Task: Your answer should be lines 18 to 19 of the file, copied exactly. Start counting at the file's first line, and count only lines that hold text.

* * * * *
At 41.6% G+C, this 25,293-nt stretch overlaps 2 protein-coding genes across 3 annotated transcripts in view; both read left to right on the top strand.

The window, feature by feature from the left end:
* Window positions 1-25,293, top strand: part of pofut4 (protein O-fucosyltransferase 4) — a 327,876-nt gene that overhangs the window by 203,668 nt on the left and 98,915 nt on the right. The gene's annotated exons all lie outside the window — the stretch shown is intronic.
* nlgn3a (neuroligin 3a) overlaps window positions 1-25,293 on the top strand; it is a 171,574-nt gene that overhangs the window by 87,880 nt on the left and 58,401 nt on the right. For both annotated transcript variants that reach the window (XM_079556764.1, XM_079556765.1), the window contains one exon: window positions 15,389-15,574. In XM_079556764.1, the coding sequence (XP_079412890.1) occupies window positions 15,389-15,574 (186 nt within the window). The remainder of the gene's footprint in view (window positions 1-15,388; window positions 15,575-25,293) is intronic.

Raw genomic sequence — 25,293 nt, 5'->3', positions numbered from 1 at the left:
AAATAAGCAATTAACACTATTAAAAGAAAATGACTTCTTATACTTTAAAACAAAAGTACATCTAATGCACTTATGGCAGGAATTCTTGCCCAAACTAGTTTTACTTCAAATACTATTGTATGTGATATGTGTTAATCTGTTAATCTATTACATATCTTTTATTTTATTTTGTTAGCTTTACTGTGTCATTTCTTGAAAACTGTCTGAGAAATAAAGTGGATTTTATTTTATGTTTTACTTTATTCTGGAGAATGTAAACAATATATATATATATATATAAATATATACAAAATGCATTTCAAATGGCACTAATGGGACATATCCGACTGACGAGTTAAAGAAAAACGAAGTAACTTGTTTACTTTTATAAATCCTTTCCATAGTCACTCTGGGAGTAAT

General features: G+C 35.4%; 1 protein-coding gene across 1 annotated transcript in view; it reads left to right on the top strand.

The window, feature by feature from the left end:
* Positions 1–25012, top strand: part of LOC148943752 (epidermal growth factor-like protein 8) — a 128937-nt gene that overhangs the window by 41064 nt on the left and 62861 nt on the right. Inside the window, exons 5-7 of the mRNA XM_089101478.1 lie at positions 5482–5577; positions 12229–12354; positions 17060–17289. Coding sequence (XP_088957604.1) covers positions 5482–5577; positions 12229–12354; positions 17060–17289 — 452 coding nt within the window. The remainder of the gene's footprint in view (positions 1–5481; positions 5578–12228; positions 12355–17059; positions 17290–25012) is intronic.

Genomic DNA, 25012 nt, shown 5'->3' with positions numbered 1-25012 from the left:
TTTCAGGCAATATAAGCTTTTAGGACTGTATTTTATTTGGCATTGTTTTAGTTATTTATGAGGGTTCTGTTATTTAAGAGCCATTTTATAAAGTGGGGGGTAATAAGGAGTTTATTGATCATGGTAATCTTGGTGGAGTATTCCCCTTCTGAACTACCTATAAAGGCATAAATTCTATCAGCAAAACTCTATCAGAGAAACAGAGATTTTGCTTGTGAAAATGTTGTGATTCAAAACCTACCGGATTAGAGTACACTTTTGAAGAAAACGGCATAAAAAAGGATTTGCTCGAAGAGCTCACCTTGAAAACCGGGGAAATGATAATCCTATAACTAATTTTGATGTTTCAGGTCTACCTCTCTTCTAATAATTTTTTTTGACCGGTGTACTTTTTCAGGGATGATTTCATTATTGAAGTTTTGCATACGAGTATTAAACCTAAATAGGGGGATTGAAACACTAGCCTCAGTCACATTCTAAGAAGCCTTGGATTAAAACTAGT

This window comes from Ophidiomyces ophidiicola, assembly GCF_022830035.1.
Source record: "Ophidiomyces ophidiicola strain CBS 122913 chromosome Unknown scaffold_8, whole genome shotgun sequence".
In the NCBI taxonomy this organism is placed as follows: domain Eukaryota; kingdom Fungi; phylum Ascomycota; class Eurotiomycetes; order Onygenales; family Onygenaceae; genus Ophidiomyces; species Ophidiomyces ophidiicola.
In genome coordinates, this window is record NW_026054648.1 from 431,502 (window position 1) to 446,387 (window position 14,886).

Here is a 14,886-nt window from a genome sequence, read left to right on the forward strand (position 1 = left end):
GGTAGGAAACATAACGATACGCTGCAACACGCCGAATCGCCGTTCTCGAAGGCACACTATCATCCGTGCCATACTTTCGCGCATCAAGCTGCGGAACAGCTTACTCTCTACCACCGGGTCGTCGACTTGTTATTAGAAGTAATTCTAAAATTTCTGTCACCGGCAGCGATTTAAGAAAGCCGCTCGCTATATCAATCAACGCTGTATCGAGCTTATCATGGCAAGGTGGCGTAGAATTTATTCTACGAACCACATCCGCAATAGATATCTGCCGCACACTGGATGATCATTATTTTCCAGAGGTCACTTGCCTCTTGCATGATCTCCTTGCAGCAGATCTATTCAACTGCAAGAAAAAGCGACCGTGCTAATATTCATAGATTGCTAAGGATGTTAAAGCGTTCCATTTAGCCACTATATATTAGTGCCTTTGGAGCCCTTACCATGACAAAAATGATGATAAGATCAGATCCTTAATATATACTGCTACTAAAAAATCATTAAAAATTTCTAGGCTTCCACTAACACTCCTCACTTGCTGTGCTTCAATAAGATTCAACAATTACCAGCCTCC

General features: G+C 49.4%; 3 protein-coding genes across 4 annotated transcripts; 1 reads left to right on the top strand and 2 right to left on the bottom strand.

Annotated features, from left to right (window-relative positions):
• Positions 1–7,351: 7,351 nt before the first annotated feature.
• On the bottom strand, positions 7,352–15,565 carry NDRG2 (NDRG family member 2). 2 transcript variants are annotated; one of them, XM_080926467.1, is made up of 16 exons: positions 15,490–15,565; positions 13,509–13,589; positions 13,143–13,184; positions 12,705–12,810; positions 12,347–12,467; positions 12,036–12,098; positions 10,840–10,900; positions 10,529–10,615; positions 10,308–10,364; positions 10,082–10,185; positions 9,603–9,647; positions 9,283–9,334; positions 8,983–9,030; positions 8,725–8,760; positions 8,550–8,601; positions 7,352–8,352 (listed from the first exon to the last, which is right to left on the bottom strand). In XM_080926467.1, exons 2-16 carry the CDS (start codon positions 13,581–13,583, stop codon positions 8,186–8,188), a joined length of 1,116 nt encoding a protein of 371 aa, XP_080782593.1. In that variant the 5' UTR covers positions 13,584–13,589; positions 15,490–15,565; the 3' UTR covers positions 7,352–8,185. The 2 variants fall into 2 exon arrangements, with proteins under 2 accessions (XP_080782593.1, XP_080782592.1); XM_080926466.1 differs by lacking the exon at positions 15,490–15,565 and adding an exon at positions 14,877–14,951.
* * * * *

General features: G+C 49.4%; 3 protein-coding genes across 4 annotated transcripts; 1 reads left to right on the top strand and 2 right to left on the bottom strand.

Annotated features, from left to right (window-relative positions):